Gov. Unions: Pennsylvania’s Biggest Political Spenders

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We all know that government unions are big players in American politics. However, new research gives us some perspective on just how big they play.

According to an analysis by Public Union Facts, government unions have given over $1.5 billion to political candidates over the past two decades. Union leadership, highlighting their sharp political bias, doled out 90 percent of that sum to Democrats.

Union involvement in politics comes as no shock in Pennsylvania, where the top 16 union political action committees (PAC) have spent $59.4 million since just 2007.

In fact, Public Union Facts lists Pennsylvania Governor Tom Wolf as the second largest recipient of union money in the nation. And their analysis doesn’t even capture the entire $10 million Wolf’s own campaign reports receiving from union PACs.

Yet, all of these shocking numbers leave out an important part of the story. Government union leaders far outspend every other special interest in Pennsylvania.

An analysis of the 2018 election cycle shows government union PACs spent $17.3 million on candidates. That’s more than double trial lawyers, the next largest spender. Indeed, government unions spent seven times more than the frequently maligned natural gas lobby.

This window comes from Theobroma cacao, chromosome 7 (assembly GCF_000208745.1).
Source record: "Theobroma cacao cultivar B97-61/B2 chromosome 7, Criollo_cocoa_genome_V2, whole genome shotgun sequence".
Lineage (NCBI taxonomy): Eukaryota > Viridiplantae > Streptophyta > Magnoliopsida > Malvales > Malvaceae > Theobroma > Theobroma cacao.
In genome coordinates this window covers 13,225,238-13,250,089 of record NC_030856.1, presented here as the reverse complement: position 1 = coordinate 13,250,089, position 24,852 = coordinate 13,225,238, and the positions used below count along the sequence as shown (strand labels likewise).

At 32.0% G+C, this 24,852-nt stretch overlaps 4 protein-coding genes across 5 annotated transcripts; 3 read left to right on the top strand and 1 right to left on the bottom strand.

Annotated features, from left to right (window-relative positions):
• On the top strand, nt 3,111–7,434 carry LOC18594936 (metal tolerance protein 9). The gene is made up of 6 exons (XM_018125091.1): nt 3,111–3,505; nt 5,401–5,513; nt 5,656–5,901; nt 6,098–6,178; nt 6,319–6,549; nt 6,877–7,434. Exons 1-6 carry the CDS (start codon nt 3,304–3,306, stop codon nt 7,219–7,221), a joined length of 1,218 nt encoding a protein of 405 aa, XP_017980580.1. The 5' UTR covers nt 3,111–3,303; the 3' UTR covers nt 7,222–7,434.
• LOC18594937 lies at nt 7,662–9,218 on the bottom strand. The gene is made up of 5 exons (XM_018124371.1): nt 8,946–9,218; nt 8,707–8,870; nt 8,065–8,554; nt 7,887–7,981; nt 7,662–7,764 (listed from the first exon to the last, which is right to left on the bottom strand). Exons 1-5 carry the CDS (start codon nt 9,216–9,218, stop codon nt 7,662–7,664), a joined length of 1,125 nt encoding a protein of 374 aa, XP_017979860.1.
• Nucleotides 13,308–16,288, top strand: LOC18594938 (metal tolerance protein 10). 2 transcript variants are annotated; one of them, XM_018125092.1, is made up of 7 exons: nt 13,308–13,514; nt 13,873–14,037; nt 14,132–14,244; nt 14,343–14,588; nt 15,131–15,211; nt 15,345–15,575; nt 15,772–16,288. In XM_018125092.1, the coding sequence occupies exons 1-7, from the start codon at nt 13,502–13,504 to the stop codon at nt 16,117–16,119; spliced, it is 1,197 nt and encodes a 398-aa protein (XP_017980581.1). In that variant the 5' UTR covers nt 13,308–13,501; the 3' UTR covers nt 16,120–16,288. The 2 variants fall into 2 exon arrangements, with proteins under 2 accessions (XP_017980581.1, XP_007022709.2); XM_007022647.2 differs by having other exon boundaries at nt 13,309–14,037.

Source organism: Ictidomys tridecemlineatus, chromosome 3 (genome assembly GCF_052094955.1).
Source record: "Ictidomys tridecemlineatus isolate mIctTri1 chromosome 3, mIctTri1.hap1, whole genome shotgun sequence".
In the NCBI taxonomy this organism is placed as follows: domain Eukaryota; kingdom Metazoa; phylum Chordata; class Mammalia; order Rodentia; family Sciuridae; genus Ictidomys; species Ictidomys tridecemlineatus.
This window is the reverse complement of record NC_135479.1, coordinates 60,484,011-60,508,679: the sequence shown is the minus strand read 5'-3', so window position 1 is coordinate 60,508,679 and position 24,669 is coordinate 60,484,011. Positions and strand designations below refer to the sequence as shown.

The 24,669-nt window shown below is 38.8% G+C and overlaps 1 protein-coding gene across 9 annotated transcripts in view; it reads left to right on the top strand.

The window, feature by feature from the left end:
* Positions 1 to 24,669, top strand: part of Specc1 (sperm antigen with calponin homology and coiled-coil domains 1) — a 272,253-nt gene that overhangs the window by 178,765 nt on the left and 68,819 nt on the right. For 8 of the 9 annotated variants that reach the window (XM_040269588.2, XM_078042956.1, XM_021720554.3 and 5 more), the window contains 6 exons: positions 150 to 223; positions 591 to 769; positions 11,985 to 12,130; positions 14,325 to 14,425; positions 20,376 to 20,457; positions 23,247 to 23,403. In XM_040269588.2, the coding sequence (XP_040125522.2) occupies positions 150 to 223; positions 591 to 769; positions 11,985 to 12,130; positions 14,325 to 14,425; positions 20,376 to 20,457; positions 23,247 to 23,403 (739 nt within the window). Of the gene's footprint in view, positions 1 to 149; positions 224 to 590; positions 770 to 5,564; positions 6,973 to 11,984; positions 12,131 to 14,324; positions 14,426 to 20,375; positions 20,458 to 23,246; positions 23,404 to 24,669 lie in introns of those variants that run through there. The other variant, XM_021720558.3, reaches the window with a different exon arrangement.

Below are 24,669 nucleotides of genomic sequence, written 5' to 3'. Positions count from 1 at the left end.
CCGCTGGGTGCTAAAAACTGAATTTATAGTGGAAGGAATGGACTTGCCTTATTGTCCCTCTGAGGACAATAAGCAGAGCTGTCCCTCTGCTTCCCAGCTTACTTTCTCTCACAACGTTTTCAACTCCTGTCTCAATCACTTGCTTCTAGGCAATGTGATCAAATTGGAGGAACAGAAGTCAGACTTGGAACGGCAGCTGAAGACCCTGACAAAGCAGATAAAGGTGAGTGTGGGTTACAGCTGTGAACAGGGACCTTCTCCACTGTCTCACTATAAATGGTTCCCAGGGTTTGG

(Infographic: Election 2018 Industry Comparison)

Why does this matter?

Many union members oppose union-supported candidates. For example, up to one-third of teachers’ union members voted against their leaders’ strongly endorsed candidate, Hillary Clinton.

In other words, union members are financing politicians and policies they don’t agree with.

Further underscoring union leaders’ political fixation, the top eight Pa. government unions spent $75.5 million of members’ dues on “political activities and lobbying” since 2007. Unbeknownst to many workers, their paychecks fund political mailers and communications, voter mobilization, and ideologically charged donations they may oppose.  

Union leaders should prioritize member representation. Sadly, buying political power takes precedent over members’ needs and opinions. Take the Pennsylvania State Education Association, which spent just 14 percent of their budget on representation in 2018.

Any allegation of outsized political influence must acknowledge the greatest special interest of them all. And elected officials have a duty to empower union members to understand and stand up for their rights.